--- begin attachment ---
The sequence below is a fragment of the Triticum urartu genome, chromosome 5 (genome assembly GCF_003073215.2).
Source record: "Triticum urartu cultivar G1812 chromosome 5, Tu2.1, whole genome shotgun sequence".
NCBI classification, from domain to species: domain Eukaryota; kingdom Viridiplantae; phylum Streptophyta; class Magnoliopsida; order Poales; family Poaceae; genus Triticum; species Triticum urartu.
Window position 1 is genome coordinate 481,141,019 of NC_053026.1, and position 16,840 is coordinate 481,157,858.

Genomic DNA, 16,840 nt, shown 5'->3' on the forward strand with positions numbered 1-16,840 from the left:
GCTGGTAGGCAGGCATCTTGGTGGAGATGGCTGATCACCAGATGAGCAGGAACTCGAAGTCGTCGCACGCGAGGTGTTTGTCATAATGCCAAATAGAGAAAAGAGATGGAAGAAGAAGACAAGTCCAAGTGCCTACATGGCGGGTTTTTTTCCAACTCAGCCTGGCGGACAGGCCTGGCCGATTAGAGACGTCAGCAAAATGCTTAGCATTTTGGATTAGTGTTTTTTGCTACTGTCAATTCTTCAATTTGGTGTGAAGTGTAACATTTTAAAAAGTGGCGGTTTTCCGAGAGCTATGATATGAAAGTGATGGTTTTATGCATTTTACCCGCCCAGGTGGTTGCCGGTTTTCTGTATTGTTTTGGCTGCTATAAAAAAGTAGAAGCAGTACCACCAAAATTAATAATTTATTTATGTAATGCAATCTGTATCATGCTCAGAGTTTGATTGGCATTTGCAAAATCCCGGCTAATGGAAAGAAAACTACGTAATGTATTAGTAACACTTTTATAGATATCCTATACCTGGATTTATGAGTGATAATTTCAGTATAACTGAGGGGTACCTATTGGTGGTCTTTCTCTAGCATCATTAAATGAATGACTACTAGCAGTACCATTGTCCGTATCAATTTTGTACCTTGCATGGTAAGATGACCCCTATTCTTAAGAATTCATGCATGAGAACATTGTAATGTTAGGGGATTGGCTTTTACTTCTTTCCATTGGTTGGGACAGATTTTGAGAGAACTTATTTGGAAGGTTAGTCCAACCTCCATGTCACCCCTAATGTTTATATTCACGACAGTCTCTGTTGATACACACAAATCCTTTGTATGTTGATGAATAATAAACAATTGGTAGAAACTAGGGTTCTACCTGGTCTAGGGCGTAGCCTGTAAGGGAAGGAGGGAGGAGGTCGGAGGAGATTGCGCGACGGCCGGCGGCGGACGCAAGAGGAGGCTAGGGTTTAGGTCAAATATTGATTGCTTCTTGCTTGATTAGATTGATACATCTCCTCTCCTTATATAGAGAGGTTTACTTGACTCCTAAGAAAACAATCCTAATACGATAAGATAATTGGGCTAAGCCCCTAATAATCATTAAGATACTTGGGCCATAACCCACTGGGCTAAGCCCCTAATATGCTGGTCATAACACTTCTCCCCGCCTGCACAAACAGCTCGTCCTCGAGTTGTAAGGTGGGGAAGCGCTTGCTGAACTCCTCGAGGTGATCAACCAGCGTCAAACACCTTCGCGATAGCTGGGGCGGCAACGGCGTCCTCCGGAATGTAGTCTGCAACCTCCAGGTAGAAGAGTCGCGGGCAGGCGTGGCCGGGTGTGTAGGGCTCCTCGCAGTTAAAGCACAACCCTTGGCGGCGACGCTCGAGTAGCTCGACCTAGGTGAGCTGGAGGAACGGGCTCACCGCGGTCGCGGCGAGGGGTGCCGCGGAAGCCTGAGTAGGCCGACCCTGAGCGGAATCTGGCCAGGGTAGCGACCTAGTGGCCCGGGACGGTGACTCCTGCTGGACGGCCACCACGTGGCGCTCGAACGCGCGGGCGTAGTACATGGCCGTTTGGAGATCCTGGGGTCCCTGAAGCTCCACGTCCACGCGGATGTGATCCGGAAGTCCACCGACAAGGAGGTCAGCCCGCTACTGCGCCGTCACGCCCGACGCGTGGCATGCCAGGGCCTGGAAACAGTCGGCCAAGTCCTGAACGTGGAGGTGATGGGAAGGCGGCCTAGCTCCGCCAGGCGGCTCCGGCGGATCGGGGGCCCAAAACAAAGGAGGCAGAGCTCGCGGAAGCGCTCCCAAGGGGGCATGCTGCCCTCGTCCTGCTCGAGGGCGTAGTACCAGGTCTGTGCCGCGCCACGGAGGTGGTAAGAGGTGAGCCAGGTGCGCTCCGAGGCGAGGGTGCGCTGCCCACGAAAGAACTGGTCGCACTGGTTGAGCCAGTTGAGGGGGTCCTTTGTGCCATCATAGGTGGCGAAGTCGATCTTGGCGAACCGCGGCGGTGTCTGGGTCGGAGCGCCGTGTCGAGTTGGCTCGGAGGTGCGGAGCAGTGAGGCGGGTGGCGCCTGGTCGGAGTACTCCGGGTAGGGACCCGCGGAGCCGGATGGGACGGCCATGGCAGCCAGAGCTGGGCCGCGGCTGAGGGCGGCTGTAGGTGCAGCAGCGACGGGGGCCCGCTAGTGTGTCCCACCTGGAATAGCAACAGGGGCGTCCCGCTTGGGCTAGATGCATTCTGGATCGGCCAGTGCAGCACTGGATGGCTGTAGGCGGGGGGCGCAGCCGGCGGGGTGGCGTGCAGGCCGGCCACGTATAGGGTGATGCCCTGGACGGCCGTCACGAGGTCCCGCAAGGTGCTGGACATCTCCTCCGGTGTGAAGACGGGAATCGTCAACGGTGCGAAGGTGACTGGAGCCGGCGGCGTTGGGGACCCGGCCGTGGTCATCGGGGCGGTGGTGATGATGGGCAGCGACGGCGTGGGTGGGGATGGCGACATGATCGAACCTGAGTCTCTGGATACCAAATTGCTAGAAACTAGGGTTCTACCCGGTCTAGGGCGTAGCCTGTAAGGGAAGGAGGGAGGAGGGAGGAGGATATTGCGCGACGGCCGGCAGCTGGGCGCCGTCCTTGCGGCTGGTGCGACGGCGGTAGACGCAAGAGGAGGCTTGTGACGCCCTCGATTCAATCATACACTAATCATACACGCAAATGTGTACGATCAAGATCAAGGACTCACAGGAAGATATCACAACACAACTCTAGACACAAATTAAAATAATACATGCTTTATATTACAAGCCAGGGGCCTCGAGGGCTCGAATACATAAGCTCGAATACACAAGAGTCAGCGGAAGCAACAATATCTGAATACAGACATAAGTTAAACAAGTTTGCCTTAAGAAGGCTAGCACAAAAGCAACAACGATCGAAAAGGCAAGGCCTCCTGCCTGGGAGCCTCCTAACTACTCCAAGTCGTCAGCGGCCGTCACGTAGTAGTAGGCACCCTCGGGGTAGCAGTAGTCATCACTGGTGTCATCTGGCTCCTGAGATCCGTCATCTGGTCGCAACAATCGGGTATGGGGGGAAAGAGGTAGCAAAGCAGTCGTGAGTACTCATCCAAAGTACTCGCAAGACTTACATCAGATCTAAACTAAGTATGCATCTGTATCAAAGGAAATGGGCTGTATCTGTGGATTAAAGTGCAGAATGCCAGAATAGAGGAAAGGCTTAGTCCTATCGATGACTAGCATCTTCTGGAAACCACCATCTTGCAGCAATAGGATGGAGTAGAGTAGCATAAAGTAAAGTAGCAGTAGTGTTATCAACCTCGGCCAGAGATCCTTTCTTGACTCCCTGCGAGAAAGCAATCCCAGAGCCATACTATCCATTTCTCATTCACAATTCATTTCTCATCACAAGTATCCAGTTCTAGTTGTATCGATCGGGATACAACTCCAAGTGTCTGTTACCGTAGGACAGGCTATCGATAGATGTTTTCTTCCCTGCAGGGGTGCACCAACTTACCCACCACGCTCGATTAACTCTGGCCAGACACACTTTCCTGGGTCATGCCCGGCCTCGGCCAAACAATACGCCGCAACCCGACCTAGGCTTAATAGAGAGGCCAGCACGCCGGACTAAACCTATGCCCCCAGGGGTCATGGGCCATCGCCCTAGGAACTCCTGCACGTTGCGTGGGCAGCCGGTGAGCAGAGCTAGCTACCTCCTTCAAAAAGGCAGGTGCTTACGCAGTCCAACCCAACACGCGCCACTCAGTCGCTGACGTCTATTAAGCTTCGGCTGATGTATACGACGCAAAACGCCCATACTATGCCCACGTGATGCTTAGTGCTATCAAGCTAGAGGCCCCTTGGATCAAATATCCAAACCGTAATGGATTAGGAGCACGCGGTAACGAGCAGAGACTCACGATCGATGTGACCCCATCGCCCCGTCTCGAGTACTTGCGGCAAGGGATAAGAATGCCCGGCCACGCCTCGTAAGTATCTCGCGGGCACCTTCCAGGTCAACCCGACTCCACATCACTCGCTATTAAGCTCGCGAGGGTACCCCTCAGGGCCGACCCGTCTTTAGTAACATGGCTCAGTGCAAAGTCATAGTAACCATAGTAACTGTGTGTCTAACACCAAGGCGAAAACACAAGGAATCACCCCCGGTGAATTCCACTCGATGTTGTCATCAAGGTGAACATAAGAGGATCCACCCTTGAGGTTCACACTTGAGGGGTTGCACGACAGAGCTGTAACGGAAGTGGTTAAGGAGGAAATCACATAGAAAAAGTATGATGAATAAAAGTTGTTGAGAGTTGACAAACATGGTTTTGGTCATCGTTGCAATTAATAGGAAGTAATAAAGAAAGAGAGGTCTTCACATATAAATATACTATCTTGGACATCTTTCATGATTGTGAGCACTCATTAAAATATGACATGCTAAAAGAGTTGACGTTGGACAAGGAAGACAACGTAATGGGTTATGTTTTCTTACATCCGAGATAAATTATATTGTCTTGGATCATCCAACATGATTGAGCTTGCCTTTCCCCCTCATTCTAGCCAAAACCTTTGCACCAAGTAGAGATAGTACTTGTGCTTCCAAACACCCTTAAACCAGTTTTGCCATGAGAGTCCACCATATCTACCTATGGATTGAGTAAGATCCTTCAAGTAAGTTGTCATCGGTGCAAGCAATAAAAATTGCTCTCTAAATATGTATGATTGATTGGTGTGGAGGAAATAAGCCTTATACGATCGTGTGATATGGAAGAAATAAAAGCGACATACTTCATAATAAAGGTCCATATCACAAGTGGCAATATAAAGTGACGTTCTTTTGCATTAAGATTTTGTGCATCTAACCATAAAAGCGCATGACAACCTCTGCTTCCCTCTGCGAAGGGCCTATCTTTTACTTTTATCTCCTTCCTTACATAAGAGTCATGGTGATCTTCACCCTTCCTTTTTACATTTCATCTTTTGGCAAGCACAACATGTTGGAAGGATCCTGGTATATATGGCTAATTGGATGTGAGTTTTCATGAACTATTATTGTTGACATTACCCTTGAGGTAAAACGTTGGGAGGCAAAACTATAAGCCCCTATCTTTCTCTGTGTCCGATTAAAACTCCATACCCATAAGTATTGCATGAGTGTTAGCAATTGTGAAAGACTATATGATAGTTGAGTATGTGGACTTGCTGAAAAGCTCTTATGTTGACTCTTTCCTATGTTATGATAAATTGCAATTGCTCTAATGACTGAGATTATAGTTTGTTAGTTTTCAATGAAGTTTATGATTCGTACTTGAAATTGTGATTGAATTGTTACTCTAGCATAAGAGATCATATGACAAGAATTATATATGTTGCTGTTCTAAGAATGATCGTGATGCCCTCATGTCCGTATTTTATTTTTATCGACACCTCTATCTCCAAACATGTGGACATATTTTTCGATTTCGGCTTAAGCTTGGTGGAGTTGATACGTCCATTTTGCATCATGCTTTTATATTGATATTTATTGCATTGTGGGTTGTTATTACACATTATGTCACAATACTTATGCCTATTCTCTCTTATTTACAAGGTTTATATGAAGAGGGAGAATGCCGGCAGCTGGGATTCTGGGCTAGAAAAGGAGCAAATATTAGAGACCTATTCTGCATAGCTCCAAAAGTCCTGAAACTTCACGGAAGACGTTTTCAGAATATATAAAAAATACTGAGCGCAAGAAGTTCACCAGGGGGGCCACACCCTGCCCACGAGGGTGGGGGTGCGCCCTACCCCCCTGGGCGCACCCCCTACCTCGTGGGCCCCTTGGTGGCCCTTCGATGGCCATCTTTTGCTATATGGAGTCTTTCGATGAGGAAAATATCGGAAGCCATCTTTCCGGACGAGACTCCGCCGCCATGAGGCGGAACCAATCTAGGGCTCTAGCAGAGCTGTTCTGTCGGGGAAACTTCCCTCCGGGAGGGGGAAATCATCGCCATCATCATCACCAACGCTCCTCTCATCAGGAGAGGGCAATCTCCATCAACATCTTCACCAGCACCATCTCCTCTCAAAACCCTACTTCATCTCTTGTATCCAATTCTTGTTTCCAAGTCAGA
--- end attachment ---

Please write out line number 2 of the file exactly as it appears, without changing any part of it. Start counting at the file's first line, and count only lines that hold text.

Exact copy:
Source record: "Triticum urartu cultivar G1812 chromosome 5, Tu2.1, whole genome shotgun sequence".